Rivals or running mates?
Trump and Cruz showdown in Republican debates

Latest debate features first heated exchanges between two frontrunners, Trump admits attacking because of polls.

Ari Yashar,

Donald Trump and Ted Cruz in debate
Donald Trump and Ted Cruz in debate
Reuters

The latest round of Republican presidential debates Thursday night featured the first outright clash between frontrunners Donald Trump and Senator Ted Cruz (R-TX), as the two traded blows after having largely refrained from direct confrontations in the race until now.

In the debate on Fox News, the tensions between the two were palpable as the polls in Iowa show them running close ahead of the February 1 caucuses. Some polls have shown Cruz beating Trump in Iowa.

Trump took aim at Cruz, saying he might not be eligible to run for office because he was born in Canada, even though Cruz's parents were both American citizens. When asked why he was raising the issue now, Trump admitted that he's now going after the senator because he's gaining in the polls.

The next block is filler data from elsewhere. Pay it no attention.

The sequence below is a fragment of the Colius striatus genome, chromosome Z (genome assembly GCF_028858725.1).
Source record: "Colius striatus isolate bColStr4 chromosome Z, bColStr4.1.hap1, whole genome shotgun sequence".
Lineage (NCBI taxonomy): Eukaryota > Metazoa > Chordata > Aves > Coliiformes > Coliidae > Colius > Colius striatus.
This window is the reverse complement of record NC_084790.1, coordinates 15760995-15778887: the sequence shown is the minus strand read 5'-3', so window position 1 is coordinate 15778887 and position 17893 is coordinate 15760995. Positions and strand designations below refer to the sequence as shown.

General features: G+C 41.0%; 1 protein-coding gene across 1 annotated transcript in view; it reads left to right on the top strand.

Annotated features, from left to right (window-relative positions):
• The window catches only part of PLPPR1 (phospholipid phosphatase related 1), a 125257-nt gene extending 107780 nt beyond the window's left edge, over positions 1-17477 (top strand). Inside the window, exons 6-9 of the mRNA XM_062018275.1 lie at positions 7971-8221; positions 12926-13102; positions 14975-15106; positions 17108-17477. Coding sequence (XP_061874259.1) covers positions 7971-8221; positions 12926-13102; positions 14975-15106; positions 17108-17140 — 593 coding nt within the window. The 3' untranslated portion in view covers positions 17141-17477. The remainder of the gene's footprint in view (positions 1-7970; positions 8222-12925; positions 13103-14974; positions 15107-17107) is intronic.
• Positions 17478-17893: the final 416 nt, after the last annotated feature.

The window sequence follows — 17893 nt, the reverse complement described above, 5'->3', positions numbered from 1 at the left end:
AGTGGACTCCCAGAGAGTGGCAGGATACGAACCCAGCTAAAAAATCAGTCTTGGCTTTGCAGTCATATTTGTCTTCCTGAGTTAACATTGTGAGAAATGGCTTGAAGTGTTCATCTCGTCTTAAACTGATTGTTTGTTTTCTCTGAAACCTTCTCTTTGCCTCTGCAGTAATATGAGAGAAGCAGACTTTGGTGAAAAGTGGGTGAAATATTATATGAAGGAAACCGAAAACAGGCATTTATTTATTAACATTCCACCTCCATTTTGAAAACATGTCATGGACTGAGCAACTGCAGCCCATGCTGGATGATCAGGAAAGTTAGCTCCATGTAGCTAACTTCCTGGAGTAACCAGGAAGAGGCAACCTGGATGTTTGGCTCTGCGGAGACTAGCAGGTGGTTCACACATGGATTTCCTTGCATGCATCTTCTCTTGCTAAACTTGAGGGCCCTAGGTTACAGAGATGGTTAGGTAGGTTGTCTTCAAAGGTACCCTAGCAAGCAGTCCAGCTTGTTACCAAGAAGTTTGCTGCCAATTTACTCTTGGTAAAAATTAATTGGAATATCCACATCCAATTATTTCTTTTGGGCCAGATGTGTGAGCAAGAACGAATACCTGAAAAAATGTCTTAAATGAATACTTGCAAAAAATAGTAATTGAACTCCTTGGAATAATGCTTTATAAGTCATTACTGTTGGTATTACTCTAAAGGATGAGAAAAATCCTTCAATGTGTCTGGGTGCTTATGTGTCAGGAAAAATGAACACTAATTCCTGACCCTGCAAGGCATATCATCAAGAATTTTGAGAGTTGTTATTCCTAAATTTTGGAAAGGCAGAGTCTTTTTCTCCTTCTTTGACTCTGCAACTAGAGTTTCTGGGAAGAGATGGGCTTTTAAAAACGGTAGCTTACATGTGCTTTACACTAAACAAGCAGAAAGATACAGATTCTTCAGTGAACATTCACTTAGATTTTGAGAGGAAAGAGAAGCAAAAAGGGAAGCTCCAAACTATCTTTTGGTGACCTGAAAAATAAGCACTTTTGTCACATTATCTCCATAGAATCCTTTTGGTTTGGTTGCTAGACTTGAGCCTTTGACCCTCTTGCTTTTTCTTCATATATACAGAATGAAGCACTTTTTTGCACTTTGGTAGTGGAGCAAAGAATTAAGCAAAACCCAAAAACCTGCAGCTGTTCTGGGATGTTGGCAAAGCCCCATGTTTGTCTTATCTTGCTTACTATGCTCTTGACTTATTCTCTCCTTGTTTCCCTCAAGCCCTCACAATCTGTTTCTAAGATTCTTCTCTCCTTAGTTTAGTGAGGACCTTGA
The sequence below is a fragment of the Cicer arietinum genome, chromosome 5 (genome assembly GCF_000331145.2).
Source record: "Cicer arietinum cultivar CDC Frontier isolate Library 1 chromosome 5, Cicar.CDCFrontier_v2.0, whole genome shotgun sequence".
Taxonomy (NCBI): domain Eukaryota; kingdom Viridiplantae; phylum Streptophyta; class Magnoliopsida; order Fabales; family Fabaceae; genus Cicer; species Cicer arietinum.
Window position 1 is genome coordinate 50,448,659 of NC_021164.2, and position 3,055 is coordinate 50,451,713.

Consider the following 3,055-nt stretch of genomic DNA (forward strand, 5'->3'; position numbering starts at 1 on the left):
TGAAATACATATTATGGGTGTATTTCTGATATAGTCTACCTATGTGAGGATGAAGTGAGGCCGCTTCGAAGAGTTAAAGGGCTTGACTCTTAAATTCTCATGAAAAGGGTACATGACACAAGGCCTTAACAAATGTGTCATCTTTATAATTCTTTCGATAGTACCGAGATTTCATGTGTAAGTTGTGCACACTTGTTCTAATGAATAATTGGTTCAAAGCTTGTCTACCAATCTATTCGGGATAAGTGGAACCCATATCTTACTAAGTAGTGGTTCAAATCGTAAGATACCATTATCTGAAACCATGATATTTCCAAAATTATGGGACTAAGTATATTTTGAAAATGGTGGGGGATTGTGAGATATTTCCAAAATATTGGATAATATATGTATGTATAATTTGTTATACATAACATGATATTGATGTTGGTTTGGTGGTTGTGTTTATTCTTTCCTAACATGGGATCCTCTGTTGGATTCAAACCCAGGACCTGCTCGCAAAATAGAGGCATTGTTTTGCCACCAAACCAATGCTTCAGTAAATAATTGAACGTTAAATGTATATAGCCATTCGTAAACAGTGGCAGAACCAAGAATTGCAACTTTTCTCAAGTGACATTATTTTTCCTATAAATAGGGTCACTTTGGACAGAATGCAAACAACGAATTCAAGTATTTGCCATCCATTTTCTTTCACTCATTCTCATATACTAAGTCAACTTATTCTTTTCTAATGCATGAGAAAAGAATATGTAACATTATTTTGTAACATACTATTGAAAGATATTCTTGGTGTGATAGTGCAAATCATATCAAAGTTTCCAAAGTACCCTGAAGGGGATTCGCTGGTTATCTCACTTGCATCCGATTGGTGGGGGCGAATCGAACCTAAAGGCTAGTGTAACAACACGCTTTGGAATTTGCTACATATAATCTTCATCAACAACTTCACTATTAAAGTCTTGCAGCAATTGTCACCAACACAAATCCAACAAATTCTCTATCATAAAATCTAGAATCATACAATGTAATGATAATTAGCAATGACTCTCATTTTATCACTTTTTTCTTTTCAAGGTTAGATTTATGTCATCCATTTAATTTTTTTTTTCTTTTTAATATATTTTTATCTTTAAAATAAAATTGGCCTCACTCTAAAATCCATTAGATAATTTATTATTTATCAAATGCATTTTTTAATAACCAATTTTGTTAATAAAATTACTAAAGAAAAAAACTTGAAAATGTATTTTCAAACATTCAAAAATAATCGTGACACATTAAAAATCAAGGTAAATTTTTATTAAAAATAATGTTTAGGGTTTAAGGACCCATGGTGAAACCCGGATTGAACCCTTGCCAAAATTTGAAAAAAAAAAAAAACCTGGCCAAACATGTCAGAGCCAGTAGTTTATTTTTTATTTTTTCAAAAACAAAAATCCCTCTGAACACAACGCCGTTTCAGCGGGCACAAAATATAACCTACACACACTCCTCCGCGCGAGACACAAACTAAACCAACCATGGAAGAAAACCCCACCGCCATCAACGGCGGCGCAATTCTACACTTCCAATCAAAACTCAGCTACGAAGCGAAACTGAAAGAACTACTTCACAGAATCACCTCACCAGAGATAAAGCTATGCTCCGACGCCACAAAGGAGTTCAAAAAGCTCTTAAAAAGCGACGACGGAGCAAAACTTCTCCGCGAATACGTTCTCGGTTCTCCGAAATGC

Cruz rebuffed the aspersions on his eligibility, noting, "back in September, my friend Donald said he had his lawyers look at this in every which way. There was nothing to this birther issue."

"Since September, the Constitution hasn't changed. But the poll numbers have," quipped Cruz, to the laughter of the audience.

The Texas senator also noted that some more extreme critics say that both parents have to be born in the US in order to be eligible, and pointed out that by those standards Trump would himself be ineligible as well, given that his mother was born in Scotland.

"On the issue of citizenship, I’m not going to use your mother’s birth against you," said Cruz, to which Trump responded, "but I was born here...big difference.”

Trump also half-jokingly raised the idea of naming Cruz as his vice president, to which Cruz replied with the same offer. However, the real estate mogul said he'd probably "go back to building buildings" if he failed to get the nod.

Later in the debate, Cruz criticized Trump for his "New York values," intimating that he has a liberal mindset, at which point Trump cited the September 11, 2001 attacks to close the issue.




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